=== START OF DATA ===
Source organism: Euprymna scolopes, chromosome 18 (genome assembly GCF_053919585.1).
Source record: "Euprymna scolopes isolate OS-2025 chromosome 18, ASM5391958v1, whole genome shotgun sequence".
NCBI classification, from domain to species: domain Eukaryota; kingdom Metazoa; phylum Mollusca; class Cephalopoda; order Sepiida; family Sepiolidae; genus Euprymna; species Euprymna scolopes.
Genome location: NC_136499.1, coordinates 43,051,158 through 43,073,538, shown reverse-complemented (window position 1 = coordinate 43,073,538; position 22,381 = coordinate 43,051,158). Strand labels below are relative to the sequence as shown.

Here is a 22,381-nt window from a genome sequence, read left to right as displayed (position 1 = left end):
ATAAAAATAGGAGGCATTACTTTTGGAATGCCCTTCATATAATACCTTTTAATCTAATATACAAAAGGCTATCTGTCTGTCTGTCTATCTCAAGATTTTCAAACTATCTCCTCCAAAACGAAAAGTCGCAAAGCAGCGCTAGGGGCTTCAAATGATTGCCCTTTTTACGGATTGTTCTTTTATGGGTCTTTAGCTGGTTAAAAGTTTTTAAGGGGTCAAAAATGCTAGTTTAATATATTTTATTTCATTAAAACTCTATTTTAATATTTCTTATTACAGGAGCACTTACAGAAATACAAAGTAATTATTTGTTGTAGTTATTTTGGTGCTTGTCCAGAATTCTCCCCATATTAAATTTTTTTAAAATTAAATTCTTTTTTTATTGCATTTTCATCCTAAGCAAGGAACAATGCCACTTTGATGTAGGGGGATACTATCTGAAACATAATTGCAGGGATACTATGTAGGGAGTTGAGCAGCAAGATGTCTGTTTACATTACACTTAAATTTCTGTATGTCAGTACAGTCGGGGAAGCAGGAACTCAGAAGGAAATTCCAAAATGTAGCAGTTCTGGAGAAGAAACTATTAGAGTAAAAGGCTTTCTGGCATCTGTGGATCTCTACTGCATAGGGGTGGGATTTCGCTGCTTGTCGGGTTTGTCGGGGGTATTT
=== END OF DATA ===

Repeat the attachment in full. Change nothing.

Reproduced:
Source organism: Euprymna scolopes, chromosome 18 (genome assembly GCF_053919585.1).
Source record: "Euprymna scolopes isolate OS-2025 chromosome 18, ASM5391958v1, whole genome shotgun sequence".
NCBI classification, from domain to species: domain Eukaryota; kingdom Metazoa; phylum Mollusca; class Cephalopoda; order Sepiida; family Sepiolidae; genus Euprymna; species Euprymna scolopes.
Genome location: NC_136499.1, coordinates 43,051,158 through 43,073,538, shown reverse-complemented (window position 1 = coordinate 43,073,538; position 22,381 = coordinate 43,051,158). Strand labels below are relative to the sequence as shown.

Here is a 22,381-nt window from a genome sequence, read left to right as displayed (position 1 = left end):
ATAAAAATAGGAGGCATTACTTTTGGAATGCCCTTCATATAATACCTTTTAATCTAATATACAAAAGGCTATCTGTCTGTCTGTCTATCTCAAGATTTTCAAACTATCTCCTCCAAAACGAAAAGTCGCAAAGCAGCGCTAGGGGCTTCAAATGATTGCCCTTTTTACGGATTGTTCTTTTATGGGTCTTTAGCTGGTTAAAAGTTTTTAAGGGGTCAAAAATGCTAGTTTAATATATTTTATTTCATTAAAACTCTATTTTAATATTTCTTATTACAGGAGCACTTACAGAAATACAAAGTAATTATTTGTTGTAGTTATTTTGGTGCTTGTCCAGAATTCTCCCCATATTAAATTTTTTTAAAATTAAATTCTTTTTTTATTGCATTTTCATCCTAAGCAAGGAACAATGCCACTTTGATGTAGGGGGATACTATCTGAAACATAATTGCAGGGATACTATGTAGGGAGTTGAGCAGCAAGATGTCTGTTTACATTACACTTAAATTTCTGTATGTCAGTACAGTCGGGGAAGCAGGAACTCAGAAGGAAATTCCAAAATGTAGCAGTTCTGGAGAAGAAACTATTAGAGTAAAAGGCTTTCTGGCATCTGTGGATCTCTACTGCATAGGGGTGGGATTTCGCTGCTTGTCGGGTTTGTCGGGGGTATTT